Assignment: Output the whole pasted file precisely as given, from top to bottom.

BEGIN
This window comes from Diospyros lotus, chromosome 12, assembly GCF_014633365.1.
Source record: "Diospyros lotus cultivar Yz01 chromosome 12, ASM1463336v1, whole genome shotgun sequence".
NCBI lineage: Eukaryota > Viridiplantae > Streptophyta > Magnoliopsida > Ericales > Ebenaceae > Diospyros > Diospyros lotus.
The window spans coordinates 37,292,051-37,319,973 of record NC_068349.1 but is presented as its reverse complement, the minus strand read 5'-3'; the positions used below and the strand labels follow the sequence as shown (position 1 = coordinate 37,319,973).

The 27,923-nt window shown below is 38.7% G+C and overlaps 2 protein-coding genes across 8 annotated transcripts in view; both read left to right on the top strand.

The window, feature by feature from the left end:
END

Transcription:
This window comes from Diospyros lotus, chromosome 12, assembly GCF_014633365.1.
Source record: "Diospyros lotus cultivar Yz01 chromosome 12, ASM1463336v1, whole genome shotgun sequence".
NCBI lineage: Eukaryota > Viridiplantae > Streptophyta > Magnoliopsida > Ericales > Ebenaceae > Diospyros > Diospyros lotus.
The window spans coordinates 37,292,051-37,319,973 of record NC_068349.1 but is presented as its reverse complement, the minus strand read 5'-3'; the positions used below and the strand labels follow the sequence as shown (position 1 = coordinate 37,319,973).

The 27,923-nt window shown below is 38.7% G+C and overlaps 2 protein-coding genes across 8 annotated transcripts in view; both read left to right on the top strand.

The window, feature by feature from the left end: